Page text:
The Attributes of God

This entry is part 1 of 10 in the series The Attributes of God

What does it mean to know God?

The answer to this question is essential to our daily lives. When we do not know who God is according to Scripture, we experience a diminishment of our sense of His majesty that affects our relationship with Him. Our tendency is to pick and choose the bits and pieces we like about Him and ignore the best. To do so, however, is to our detriment. Studying the attributes of God restores a right sense of awe and joy.

The Majesty of God

Obeying God requires both fear and trust. We know that God is close to us; He is good and gracious, the Lover of our souls. He knows us intimately, and so we can trust Him. But we tend to ignore the fear of God, which is recognizing His majesty and standing in awe of His holiness. Such an ignorance results in a diminishment of our vision of who He is.

God is both immanent and transcendent. We need the whole picture of God, not a “scissors-and-paste job” in which we cut out the uncomfortable pieces and partake of “text management.” If we’re not careful, we will be pursuing the God we want more than the God who is. Our theology will be warped as we redefine God in our own cultural image. But this is not the God and Father of the Bible, and, as a result, we will not be able to obey Him.

Our Idea About God

In The Knowledge of the Holy, A. W. Tozer writes,

That our idea of God corresponds as nearly as possible to the true being of God is of immense importance to us. Compared with our actual thoughts about Him, our creedal statements are of little consequence. Our real idea of God may lie buried under the rubbish of conventional religious notions and may require an intelligent and vigorous search before it is finally unearthed and exposed for what it is.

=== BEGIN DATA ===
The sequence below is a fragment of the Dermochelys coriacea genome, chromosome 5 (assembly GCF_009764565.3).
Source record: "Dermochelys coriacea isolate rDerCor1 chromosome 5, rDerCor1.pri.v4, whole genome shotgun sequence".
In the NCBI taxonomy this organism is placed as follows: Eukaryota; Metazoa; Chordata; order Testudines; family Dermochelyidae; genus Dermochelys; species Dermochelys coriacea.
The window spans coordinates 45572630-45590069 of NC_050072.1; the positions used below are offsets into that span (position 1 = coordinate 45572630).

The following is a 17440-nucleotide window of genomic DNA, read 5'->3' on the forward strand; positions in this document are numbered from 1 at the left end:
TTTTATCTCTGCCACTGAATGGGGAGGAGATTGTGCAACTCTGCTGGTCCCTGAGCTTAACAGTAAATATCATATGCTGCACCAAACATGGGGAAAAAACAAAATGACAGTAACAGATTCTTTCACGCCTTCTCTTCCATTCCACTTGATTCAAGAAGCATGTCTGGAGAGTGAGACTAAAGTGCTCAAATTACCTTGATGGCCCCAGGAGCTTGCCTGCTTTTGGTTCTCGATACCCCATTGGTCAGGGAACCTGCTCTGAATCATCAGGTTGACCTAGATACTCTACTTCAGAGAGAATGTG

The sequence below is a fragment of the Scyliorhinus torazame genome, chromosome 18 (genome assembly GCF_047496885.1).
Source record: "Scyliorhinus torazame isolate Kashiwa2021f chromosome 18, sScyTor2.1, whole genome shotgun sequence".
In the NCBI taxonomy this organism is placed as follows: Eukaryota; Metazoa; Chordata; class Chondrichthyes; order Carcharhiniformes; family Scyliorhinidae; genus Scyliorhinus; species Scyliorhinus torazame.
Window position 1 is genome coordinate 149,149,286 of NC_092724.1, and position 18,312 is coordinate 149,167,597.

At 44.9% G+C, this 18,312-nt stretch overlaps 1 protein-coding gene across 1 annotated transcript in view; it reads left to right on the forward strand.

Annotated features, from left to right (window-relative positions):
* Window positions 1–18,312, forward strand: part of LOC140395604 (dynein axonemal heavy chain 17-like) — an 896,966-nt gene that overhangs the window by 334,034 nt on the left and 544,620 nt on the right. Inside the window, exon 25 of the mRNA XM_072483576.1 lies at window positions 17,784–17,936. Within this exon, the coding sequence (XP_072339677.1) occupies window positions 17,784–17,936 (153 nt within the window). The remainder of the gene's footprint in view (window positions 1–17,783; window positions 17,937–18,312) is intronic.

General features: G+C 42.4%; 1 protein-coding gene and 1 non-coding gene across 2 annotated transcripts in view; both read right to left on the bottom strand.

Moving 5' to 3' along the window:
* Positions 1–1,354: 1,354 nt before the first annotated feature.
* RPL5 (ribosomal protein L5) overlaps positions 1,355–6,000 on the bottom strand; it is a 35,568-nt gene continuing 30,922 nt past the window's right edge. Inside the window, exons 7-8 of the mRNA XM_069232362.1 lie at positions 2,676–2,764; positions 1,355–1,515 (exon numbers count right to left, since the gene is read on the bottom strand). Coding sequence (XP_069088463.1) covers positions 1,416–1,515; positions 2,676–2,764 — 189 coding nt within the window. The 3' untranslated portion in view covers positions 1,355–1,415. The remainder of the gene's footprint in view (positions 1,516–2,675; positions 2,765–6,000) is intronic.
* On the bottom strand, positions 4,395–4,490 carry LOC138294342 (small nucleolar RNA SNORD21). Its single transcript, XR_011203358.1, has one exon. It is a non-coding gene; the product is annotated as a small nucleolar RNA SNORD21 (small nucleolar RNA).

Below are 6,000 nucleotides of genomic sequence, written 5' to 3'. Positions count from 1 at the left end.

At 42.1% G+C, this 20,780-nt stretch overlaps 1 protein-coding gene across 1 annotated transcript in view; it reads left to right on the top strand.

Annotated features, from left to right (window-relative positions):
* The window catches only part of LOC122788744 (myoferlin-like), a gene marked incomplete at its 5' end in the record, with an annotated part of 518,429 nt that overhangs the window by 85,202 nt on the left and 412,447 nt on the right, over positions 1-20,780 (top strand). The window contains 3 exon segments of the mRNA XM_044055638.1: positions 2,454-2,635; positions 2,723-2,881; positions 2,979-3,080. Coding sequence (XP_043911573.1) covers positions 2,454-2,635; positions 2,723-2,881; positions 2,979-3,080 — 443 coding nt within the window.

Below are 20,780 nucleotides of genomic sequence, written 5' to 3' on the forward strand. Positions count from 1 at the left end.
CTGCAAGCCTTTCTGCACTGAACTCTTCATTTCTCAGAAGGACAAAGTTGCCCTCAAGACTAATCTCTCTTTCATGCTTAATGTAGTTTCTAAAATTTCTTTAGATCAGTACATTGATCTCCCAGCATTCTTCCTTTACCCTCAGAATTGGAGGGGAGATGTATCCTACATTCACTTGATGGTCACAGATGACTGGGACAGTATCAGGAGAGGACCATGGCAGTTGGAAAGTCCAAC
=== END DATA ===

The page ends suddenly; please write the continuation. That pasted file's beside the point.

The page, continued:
Viewing God rightly is essential to our walk with Him. A common tendency is to view Him as a kind of cosmic vending machine—say or do the right things, and God will give you exactly what you want. The idea is that you “name it and claim it,” seeing God for what you can get out of Him rather than worshiping Him for who He is. We no longer worship the living God but a god of our own creation. As a result, such ideas are dangerous and lead us to wrong answers for the questions of who we are, why we are here, and where we are going.

Either the Word or the world will define us. Knowing God will reveal the truth of our identity, our purpose, and our hope. In order to know Him, let us look to His world (creation), His Word, His works, and His ways.

This study is based on A. W. Tozer’s book The Knowledge of the Holy and J. I. Packer’s Knowing God.

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